February 28, 2012

The Total Economic Impact™ Of Cisco Catalyst Access Switches


Cisco commissioned Forrester Consulting to examine the total economic impact and potential return on investment (ROI) enterprises may realize by deploying Cisco Catalyst Access Switches. The purpose of this study is to provide readers with a framework to evaluate the potential financial impact of Cisco Catalyst Access Switching on their organization. For this study, Forrester conducted interviews with five existing Cisco customers and completed an online market survey of 104 senior network managers. The analysis showed that operating expense (opex) contributed up to 70% of total cost of ownership (TCO), which is combination of upfront capital costs and operational costs incurred during the life cycle of the switch.

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5 Comments

While the obvious benefit of this paper is the presentation of a business case involving real users of the switch, perhaps the even more important benefit is the fact that this provides a template that you can use to apply to your own situation.

In addition to presenting survey results from a large group, five specific (yet unidentified and chosen by Cisco) organizations were interviewed, including a European university, a large US-based energy company, a large US financial institution, a global manufacturing company, and a large US school district.

I would be particularly interested in hearing from our community about the extent to which your own economic analyses mirror and/or differ from the methodology used here.

I think Cisco products in general are far expensive yet, people go out and purchase them without realizing the impact of the finance...if you are are not able to maintain Cisco environment after purchasing their Cisco gear, then your investment have simply gone down the drain...Cisco products are very costly to own and to maintain as well..however, Cisco products are just like any other equipment that you purchase from other vendors...there are far cheaper switches, for example, that you can purchase but they do not cost as much...Juniper is just like Cisco. However, I like Cisco products for their easy use...but this does not mean that we have a big bundle...not everyone can afford to own Cisco Switches...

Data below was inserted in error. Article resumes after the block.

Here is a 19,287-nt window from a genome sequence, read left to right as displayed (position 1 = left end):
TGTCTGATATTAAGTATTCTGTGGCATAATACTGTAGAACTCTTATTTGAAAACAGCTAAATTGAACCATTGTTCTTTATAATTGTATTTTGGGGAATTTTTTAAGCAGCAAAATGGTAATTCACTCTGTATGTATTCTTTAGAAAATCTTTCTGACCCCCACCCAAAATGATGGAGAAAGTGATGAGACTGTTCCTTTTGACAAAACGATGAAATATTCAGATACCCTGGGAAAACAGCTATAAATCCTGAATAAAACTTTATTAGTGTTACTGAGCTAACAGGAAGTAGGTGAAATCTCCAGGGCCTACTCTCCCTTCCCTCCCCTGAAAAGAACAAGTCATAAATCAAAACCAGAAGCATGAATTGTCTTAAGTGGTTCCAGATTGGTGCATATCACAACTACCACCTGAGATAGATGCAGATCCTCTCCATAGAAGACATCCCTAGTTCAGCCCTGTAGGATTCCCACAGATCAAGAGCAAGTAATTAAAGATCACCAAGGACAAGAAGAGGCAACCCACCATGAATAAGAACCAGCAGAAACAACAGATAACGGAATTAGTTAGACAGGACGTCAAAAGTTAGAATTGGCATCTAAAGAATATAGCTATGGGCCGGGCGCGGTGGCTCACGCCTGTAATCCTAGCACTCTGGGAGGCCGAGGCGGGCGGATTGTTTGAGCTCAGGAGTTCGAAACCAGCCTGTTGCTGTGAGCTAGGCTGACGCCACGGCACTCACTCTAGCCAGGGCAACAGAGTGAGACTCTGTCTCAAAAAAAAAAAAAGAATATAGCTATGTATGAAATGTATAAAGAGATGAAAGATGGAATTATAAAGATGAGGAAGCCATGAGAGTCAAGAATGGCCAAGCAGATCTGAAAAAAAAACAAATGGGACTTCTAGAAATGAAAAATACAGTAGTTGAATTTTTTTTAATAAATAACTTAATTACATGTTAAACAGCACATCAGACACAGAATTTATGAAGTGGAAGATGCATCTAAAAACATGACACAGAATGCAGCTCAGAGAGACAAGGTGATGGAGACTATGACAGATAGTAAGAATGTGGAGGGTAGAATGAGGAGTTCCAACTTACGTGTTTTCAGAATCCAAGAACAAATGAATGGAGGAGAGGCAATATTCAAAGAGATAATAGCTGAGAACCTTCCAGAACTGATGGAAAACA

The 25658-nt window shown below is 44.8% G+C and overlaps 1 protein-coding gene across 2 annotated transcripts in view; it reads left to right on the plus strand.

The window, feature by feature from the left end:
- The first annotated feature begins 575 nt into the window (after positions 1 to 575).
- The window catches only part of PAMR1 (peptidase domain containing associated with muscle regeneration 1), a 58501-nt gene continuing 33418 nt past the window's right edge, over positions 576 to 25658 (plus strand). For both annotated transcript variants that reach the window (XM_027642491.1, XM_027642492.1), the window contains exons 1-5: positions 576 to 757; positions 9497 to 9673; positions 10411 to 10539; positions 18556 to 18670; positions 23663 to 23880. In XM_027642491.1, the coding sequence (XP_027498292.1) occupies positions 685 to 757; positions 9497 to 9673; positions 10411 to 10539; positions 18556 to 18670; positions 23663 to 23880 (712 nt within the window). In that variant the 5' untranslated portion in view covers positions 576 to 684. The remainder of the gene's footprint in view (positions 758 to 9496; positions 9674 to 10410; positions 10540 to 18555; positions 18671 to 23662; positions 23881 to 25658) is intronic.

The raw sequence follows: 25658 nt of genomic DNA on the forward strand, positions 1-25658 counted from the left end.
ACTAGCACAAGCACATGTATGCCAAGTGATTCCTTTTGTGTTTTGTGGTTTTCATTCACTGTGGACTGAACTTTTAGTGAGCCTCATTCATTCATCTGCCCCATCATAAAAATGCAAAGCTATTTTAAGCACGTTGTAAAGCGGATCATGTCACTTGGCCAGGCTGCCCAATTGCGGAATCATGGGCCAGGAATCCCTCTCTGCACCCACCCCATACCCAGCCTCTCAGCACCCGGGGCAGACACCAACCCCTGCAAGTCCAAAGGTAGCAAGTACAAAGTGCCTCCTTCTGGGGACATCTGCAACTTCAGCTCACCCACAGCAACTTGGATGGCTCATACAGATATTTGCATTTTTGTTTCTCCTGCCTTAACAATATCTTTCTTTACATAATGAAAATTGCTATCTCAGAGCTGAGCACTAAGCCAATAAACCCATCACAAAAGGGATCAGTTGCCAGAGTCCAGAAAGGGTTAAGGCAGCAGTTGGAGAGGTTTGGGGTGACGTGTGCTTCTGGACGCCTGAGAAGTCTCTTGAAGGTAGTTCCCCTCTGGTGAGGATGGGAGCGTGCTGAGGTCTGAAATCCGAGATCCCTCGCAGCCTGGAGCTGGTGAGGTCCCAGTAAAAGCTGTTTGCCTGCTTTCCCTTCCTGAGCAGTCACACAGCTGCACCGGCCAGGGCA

Hi Isam, Some Cisco Switching products may have a higher acquisition cost (CapEx), however, the operating cost (OpEx) is much lower. Therefore, the overall Total Cost of Ownership (TCO) comes out to be lower. That’s the assertion this paper is also making based on real-world experiences of Cisco customers.....the paper shows that based on this overall TCO model, Cisco switching products can provide up to 14% lower total costs.
Thanks,
Pradeep Parmar, Switching Marketing Manager, Cisco Systems

To follow up on Pradeep's point, Catalyst switches have a whole bunch of embedded, automated tools that, if you're the right-profile organization, improve operations and, in some cases, preclude you from having to buy other tools (like probes/sniffers). The integrated tools generally aim at helping lower TCO with operational efficiency. There's a comprehensive explanation of these tools - collectively called "SmartOperations" - in a paper Cisco recently posted at Webtorials.

Will SmartOperations make a difference for everyone? Honestly, probably not. If you're a smaller company and all you need are the basics, the value-added tools may go unused and you might as well go with a bare-bones, bare-price switch. If you are larger and greatly in need of operational automation, however, it's worth taking a look - sometimes the apples-to-pomegranates comparative switch evaluations are deceiving.

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